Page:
A victims campaigner is mounting a legal challenge aimed at preventing Prime Minister Boris Johnson suspending parliament to force through a no-deal Brexit.
Raymond McCord issued proceedings at the High Court in Belfast, claiming any such move to ensure the UK leaves the EU on October 31 without a withdrawal agreement would be an “unconstitutional attack on the people of Northern Ireland”.
He is seeking a ruling that Mr Johnson cannot bypass MPs by proroguing parliament.
Exiting the EU on those terms would go against the Good Friday Agreement and inevitably lead to the demise of the United Kingdom, Mr McCord’s lawyers claim.
They are now pressing for the case to be heard early next month.
A similar challenge by a cross-party group of MPs and peers has begun in a Scottish court.
Mr McCord, whose son Raymond Jr was murdered by loyalist paramilitaries at Ballyduff Quarry in Newtownabbey in November 1997, has taken legal action against Brexit before.
In 2016 the Belfast man claimed that the Good Friday peace accord gave the people of Northern Ireland sovereignty to decide on their future.
Ultimately the Supreme Court held that the 1998 Agreement covered the region’s place in the UK, not the European Union.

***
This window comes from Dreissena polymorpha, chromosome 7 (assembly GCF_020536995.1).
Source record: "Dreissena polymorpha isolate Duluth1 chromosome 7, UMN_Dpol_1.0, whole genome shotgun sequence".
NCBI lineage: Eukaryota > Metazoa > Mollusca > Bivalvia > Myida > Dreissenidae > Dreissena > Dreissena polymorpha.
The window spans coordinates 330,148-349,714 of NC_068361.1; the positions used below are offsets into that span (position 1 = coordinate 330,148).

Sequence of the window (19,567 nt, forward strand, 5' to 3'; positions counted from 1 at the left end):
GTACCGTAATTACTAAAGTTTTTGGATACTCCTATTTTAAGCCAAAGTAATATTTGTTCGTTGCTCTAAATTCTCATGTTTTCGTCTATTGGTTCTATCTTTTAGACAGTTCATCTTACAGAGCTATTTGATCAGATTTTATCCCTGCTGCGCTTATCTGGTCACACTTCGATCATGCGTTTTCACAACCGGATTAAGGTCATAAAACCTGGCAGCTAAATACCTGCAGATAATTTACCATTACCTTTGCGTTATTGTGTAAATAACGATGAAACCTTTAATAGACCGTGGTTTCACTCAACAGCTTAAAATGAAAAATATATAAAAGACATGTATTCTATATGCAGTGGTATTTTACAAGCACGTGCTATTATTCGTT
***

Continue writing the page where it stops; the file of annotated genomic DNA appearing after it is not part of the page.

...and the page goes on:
Now the campaigner is seeking a judicial review amid speculation that Mr Johnson could try to get around opposition from MPs to a no-deal Brexit by proroguing, or shutting down, parliament.
The Prime Minister has pledged the UK will leave the EU on October 31 “do or die”.
Mr McCord’s solicitor, Ciaran O’Hare of McIvor Farrell, said he wrote to Mr Johnson last month seeking an undertaking that he would not suspend the Commons.
With no such assurance provided, proceedings were issued against the Prime Minister and UK Government.
Papers lodged in court claim it would be unconstitutional and an abuse of power to prorogue parliament in order to ensure the UK departs the EU by the end of October.
Any central change to the constitutional arrangements must be brought about by parliament and cannot be implemented by government ministers alone, Mr McCord’s lawyers contend.
They also want a declaration that a withdrawal without an agreement would be contrary to the Northern Ireland peace process.
Outside court Mr O’Hare said: “Mr McCord believes that a no-deal Brexit will be an unconstitutional attack upon the good people of Northern Ireland and will inevitably lead to the demise of the United Kingdom of Great Britain and Northern Ireland.
“It is unconstitutional for the Government and Prime Minister of the United Kingdom to take steps which are clearly not in the national interest at the enormous expense, hardship and suffering of the people of Northern Ireland, an equal partner in the Union.”